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Concert Review: "The Baseball Music Project"

Not long after the Cubs' big win yesterday in Cincinnati, I packed up my kids and headed out to the Ravinia Festival in Highland Park, to take in something different from their normal classical music fare, The Baseball Music Project. From their website:

Founded in 2004 by a group of music professionals with a nearly uncontainable love and passion for both baseball and music, The Baseball Music Project is dedicated to fostering greater awareness of the cultural lineage and historical significance of music written about baseball, through concerts, recordings, and related outreach events and projects.

So while we await the Cubs' attempt to tie the Brewers (who are idle today) for first place, a little something for all you Culture Vultures.

The Ravinia Festival, if you've never been there, is held during the summer months, with mainly classical concerts featuring the Chicago Symphony Orchestra, and a few pop/rock concerts (later this summer, for example, Hootie and the Blowfish, Natalie Cole, and Aretha Franklin are scheduled to appear), with a pavilion seating about 5,000, and lawn seating for several thousand more, where some people set up elaborate picnic tables complete with balloons and candles, and food that's more expensive than you'd find at most fancy restaurants.

We didn't go that route -- a couple of folding chairs and sandwiches were enough -- and settled in to both hear and view this show, which featured some baseball photos and paintings shown on large video screens.

The show was hosted and narrated by Cubs PA announcer Wayne Messmer. He played to the overwhelmingly Cub-centric crowd by throwing in some topical references to his narration ("Half a game out, baby", and "Who would have thought we'd be rooting so hard for Albert Pujols to hit a home run today?"), and in addition to narration, Messmer also sang the National Anthem to begin, "Take Me Out to the Ball Game", and, to the accompaniment of the Ravinia Festival Orchestra, did a dramatic reading of "Casey At The Bat", as well as several other baseball poems, including one of my personal favorites, Bart Giamatti's "The Green Fields of the Mind", which begins with these evocative words:

It breaks your heart. It was designed to break your heart. The game begins in the spring, when everything else begins again, and it blossoms in the summer, filling the afternoons and evenings, and then as soon as the chill rains come, it stops and leaves you to face the fall alone. You count on it, rely on it to buffer the passage of time, to keep the memory of sunshine and high skies alive, and then, just when the days are all twilight, when you need it most, it stops.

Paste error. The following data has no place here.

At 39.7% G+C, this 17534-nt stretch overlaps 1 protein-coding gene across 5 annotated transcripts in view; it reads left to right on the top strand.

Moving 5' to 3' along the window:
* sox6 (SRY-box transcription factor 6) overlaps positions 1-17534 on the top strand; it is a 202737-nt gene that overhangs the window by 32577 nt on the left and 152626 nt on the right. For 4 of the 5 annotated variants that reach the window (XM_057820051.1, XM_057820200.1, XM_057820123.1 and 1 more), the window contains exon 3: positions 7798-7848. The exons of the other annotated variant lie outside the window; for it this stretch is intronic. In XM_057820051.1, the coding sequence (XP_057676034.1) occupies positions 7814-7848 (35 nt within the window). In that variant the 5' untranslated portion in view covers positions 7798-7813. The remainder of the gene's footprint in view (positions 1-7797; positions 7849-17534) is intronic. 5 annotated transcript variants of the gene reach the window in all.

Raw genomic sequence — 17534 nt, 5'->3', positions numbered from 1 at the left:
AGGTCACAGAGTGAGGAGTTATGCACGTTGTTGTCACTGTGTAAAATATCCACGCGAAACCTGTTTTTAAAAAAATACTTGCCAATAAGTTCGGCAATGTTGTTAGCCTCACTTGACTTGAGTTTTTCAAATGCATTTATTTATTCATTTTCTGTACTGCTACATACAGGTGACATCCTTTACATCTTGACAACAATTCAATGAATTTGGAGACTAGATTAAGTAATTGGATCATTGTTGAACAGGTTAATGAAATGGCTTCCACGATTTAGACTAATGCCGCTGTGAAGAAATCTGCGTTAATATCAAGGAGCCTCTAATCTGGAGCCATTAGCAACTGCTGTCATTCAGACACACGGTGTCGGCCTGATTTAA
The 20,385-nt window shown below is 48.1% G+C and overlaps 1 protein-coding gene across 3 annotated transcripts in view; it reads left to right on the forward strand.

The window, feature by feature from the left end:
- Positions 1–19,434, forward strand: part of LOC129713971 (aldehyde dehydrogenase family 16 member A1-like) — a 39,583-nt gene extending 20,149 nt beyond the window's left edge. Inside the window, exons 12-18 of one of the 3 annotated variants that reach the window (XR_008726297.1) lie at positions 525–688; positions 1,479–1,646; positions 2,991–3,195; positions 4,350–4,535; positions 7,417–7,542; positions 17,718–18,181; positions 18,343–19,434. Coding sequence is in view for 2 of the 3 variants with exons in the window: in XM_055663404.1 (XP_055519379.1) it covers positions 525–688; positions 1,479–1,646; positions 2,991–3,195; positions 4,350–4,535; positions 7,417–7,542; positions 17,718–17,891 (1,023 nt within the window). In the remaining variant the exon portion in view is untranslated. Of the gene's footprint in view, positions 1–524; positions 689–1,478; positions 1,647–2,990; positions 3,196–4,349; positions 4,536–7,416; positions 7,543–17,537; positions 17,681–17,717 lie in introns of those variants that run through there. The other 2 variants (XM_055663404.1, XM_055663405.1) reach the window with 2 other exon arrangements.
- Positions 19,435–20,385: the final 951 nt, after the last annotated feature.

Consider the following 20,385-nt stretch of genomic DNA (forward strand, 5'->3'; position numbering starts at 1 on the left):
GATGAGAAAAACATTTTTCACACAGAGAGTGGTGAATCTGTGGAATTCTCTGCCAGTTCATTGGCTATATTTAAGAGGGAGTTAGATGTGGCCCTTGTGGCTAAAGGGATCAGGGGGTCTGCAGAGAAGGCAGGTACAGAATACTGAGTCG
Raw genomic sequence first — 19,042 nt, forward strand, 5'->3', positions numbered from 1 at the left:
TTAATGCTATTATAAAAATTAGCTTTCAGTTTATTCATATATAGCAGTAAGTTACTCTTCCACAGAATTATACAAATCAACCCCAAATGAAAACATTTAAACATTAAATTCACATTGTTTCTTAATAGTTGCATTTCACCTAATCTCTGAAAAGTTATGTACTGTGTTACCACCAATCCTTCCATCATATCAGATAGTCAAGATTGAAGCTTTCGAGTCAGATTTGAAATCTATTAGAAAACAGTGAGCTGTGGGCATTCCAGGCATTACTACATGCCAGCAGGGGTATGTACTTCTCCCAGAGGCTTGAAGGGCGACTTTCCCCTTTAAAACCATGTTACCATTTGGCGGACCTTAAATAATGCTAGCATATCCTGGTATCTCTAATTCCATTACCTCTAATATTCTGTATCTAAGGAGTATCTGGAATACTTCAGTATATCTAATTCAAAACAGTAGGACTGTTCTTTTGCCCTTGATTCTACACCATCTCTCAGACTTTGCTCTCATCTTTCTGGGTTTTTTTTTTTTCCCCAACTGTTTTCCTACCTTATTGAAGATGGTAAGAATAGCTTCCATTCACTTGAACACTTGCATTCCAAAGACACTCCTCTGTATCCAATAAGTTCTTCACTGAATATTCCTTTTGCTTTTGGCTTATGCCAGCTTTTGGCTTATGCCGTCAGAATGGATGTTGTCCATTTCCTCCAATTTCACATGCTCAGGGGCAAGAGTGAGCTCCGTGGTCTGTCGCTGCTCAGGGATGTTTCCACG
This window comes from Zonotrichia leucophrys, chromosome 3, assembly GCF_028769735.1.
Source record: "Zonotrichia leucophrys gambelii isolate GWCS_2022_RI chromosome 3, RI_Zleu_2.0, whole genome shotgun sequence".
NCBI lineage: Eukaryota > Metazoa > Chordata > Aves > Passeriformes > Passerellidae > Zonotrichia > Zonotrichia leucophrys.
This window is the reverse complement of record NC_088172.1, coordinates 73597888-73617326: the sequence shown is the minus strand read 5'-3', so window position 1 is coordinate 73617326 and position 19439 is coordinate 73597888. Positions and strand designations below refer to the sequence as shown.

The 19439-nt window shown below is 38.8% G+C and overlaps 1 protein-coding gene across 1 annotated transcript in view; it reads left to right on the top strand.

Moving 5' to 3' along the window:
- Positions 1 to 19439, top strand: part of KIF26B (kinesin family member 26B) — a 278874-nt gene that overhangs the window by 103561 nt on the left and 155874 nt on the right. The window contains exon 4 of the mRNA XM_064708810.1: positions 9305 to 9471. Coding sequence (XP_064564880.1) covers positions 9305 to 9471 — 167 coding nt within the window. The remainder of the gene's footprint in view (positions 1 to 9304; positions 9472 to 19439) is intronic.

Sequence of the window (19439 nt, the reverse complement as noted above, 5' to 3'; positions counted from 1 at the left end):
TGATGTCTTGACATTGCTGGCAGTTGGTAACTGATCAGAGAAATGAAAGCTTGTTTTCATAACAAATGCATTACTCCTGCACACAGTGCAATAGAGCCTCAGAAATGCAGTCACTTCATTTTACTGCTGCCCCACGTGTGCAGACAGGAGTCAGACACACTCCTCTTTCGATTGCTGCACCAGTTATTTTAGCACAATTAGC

Many in the crowd were wearing Cub T-shirts and jerseys, though I also saw a Jason Varitek T-shirt and, inexplicably, a Pujols jersey. I've been to classical and pop shows at Ravinia before and this crowd seemed much more like an average group you'd find at a Cubs game (there seemed very few White Sox fans there, though I did spot a couple of A. J. Pierzynski T-shirts).

The conductor of the show was Bob Thompson, whose biography says that his baseball claim to fame is:

that he played trumpet at George Steinbrenner's daughter's wedding, for which George gave him two crisp one-hundred-dollar bills which Bob in turn blew on Yankees' tickets.

And, the guest soloist, Misty Castleberry, sang well-known baseball songs, including "Joltin' Joe DiMaggio", and "Slide, Kelly, Slide", a song written in 1889 about the legendary Mike "King" Kelly, profiled last January as #41 in the Top 100 Cubs of All Time series; the song was not only the first song about baseball to really reach all levels of public consciousness, but may have been the first true "pop culture" hit song ever.

This was an enjoyable evening and for me, an attempt to get my kids somewhat interested in hearing and seeing something other than the music of their own generation. They seemed to enjoy it, although Rachel appeared more interested in the mostly-overpriced merchandise at the gift shop (we didn't buy anything), and though Mark was listening to the music, he spent a fair amount of time playing Tetris on his newly-acquired cellphone.

If "The Baseball Music Project" comes to your town, go see it -- their website doesn't list any performances after May of this year, but I imagine they'll have others this summer and fall.